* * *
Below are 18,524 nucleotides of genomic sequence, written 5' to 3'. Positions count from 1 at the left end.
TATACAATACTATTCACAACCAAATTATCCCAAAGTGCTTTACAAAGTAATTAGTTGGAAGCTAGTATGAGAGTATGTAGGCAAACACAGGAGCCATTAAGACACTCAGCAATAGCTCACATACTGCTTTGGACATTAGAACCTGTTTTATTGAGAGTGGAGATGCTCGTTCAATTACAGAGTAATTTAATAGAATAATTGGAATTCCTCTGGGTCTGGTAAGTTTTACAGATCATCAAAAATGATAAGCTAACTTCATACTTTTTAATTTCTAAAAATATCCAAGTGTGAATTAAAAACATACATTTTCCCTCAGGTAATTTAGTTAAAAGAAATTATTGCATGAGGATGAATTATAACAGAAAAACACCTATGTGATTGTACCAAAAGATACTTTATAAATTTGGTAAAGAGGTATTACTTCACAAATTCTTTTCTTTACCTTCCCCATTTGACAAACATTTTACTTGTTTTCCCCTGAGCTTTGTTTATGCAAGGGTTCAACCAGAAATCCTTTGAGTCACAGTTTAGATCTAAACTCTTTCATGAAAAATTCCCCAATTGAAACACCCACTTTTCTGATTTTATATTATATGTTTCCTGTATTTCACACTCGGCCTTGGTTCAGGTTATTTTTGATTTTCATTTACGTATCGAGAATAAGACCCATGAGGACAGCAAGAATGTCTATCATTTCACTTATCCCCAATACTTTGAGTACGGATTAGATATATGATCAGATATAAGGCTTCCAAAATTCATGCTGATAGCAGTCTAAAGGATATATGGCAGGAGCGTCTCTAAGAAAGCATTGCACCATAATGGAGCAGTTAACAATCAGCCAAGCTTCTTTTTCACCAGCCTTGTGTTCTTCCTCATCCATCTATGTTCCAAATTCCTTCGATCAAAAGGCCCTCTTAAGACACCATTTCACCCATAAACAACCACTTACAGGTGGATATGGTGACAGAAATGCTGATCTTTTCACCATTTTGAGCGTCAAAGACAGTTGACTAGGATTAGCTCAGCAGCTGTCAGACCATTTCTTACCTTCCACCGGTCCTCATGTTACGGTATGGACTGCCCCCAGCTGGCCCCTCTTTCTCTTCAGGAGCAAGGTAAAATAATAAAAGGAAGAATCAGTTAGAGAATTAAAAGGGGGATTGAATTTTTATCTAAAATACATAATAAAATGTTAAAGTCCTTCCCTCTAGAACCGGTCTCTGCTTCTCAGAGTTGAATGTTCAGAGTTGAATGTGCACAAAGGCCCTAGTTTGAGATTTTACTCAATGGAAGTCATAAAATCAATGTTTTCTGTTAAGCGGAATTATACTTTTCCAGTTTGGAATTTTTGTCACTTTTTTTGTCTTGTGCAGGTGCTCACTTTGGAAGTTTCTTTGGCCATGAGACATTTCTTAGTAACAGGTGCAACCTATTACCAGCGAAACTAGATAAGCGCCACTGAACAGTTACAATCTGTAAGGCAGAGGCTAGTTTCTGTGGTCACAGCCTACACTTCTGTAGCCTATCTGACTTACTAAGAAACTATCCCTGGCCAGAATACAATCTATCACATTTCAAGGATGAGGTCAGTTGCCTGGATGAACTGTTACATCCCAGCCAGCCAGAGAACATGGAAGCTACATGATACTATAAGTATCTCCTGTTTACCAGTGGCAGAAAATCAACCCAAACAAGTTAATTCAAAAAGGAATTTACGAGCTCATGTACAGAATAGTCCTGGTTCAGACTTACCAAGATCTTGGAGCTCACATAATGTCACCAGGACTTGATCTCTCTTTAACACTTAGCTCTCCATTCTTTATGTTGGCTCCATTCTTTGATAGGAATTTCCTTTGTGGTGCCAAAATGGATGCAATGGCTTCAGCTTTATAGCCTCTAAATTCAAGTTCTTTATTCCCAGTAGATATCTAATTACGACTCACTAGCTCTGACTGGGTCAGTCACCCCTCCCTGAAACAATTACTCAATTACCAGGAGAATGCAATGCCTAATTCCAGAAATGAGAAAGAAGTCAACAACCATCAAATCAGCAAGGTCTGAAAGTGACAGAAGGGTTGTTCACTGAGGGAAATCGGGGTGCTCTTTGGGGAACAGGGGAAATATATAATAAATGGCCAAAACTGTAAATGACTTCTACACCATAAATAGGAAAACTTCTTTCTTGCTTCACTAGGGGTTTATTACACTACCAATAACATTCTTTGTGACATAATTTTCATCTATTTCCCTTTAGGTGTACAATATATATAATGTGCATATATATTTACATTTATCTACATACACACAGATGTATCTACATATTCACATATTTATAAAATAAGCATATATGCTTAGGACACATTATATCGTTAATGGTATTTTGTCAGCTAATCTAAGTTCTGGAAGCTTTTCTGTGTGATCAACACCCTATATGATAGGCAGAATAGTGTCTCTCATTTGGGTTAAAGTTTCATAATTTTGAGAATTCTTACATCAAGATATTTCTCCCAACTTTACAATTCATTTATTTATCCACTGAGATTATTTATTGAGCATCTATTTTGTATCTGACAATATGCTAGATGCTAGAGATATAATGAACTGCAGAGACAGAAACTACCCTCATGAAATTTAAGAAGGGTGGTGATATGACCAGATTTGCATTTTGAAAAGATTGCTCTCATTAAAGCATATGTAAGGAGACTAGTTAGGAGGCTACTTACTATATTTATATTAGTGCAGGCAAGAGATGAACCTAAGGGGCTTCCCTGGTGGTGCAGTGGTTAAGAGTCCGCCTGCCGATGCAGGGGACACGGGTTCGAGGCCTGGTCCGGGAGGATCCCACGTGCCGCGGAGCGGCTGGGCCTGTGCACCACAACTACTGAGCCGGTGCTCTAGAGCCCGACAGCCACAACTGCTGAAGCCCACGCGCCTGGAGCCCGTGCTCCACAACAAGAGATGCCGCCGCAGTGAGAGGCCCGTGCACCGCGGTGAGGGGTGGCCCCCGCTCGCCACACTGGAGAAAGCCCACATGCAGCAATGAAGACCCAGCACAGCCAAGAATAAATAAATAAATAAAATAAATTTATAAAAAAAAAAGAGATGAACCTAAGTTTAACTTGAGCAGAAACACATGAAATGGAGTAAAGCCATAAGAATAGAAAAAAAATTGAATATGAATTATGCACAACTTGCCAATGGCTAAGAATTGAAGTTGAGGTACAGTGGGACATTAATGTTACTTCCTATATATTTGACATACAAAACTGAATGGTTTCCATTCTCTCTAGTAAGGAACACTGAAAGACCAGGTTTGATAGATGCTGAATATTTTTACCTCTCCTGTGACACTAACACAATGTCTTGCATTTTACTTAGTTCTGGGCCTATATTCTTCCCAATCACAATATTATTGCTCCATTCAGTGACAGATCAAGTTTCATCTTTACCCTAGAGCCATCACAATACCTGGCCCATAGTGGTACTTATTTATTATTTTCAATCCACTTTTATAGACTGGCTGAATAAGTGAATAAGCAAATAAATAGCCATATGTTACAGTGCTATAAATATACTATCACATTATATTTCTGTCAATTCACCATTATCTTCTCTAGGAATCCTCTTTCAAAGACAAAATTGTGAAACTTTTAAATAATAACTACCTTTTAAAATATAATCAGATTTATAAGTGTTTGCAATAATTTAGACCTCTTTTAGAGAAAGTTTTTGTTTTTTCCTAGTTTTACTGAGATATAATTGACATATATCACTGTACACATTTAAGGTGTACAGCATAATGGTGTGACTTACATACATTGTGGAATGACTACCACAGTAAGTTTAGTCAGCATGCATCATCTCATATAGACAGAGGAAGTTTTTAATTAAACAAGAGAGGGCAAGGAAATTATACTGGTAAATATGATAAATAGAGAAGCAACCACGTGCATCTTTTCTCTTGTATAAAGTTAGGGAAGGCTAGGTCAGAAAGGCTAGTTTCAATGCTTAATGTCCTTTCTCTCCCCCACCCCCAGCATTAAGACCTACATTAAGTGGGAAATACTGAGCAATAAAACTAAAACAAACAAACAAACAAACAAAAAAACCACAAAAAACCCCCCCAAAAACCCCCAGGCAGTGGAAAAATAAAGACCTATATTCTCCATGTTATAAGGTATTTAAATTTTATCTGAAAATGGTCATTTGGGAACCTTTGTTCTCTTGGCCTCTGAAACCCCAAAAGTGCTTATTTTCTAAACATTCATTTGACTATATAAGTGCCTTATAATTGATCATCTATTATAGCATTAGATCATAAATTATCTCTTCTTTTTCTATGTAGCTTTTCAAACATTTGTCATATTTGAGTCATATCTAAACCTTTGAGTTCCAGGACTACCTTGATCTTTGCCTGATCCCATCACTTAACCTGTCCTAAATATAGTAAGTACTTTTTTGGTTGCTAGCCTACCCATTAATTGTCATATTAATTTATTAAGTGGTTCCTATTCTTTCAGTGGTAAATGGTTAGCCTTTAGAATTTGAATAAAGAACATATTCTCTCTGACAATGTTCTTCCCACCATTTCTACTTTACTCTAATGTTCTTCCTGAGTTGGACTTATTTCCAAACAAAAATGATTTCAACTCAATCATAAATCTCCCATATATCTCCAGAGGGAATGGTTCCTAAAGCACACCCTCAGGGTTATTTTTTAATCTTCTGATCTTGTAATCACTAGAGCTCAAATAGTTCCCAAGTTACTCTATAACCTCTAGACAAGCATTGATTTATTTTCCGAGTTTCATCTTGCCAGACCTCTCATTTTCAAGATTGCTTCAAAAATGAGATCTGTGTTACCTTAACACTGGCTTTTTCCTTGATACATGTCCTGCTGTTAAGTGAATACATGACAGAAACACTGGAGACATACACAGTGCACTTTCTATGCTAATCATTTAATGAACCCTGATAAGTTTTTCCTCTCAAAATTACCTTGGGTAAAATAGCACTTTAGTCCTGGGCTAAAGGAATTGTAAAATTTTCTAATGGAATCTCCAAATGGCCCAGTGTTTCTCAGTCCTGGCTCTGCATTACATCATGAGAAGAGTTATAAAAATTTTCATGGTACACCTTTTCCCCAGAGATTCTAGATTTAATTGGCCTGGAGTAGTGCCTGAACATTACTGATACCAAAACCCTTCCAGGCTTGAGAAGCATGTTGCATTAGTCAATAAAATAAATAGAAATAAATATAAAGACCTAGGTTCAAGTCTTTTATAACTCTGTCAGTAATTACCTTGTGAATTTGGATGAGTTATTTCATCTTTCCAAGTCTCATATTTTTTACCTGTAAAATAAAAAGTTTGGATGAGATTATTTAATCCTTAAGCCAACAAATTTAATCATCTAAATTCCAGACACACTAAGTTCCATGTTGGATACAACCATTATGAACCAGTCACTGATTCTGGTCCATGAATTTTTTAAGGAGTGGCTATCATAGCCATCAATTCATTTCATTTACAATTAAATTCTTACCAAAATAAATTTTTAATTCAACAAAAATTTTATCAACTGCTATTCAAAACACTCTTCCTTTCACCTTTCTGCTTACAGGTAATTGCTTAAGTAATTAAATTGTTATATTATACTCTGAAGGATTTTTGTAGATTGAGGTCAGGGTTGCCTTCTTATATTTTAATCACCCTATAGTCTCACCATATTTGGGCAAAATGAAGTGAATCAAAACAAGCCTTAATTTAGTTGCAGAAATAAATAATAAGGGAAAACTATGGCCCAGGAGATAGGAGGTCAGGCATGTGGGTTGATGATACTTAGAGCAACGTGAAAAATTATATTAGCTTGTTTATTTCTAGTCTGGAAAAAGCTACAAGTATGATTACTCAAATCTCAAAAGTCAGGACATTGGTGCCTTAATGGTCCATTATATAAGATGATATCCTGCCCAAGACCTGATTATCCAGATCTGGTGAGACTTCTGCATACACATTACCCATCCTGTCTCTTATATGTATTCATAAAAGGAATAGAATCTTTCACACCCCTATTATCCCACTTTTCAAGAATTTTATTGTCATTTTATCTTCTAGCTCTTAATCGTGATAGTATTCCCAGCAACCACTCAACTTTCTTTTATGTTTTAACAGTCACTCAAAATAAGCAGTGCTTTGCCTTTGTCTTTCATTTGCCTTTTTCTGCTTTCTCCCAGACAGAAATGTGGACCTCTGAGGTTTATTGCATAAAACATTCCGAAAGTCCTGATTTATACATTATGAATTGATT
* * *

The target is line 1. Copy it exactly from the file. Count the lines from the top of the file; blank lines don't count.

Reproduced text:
Below are 18,524 nucleotides of genomic sequence, written 5' to 3'. Positions count from 1 at the left end.